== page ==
There was an article in the Oregonian Newspaper on January 10, 2010 in which UCLA Professor Raul Hinojosa-Ojeda claimed his research showed that wages in the United States went up after amnesty for undocumented workers was granted in November 1986. Apparently the good professor didn’t know that real private sector hourly wages began rising earlier than that, in January 1986. Real wages reached $7.99 an hour during November 1986, and then immediately began a seven and a half year decline starting in December 1986. Real wages didn’t reach that November 1986 level again until February, 1999.
If there is a link between amnesty for undocumented workers and real wages, as Hinojosa-Ojeda claims, it is that granting amnesty will lower the standard of living for everybody for years and maybe even decades to come.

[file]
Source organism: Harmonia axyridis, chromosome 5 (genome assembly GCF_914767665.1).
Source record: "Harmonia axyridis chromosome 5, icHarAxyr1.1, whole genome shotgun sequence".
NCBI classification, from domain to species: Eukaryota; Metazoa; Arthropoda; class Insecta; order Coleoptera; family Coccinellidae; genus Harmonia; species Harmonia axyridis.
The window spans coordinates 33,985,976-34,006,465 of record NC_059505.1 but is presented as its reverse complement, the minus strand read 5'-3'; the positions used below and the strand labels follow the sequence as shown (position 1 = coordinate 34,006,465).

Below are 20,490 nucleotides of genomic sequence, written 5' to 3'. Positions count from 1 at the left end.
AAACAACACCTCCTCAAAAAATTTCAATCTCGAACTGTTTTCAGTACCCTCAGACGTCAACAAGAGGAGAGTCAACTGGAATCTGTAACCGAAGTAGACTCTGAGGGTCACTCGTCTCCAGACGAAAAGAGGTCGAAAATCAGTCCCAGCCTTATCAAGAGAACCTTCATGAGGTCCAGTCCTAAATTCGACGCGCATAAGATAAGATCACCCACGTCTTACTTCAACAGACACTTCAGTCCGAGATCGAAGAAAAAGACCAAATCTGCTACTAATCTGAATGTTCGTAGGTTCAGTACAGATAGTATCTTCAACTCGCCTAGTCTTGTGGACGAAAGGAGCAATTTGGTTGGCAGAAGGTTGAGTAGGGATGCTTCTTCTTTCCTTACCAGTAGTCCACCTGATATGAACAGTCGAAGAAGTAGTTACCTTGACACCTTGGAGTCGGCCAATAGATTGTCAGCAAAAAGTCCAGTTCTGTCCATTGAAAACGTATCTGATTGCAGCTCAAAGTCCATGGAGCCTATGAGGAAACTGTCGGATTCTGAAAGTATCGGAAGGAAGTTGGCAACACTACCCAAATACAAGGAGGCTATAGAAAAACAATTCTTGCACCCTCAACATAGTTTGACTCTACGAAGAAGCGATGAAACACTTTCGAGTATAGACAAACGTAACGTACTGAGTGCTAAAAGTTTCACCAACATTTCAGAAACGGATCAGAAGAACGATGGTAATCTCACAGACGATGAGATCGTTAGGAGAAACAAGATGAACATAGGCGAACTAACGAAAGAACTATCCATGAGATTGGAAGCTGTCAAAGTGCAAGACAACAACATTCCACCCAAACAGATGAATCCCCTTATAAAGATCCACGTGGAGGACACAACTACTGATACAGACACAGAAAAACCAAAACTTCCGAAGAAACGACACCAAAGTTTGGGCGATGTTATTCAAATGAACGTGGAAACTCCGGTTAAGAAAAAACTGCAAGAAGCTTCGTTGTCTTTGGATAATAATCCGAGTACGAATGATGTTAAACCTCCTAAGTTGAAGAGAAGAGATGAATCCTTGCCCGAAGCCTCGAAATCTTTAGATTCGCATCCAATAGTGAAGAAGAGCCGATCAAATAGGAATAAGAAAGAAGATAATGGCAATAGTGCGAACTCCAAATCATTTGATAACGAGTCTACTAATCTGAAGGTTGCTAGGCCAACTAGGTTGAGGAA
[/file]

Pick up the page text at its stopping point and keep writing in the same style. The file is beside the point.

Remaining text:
I don’t know where Hinojosa-Ojeda got his numbers, but I got mine in less than ten minutes, on-line, at the United States Bureau of Labor Statistics.
Real wages measure the true standard of living. When wages rise, inflation is subtracted from it, and that is the real wage. For example, if your wage is ten dollars an hour and then it rises during a twelve month period to $10.20, your wage went up 2 percent. However, if inflation went up 5 percent, you lost fifty cents of spending power out of that $10.20. Therefore, your real wage declined because you need to subtract that fifty cents from your $10.20. Your spending power is only $9.70. Your real wage declined.
Real wages dropped like a rock for seven and a half after the last amnesty. Although it is conjecture, as illegal workers acquired a path to citizenship, the legal labor force swelled and depressed wages.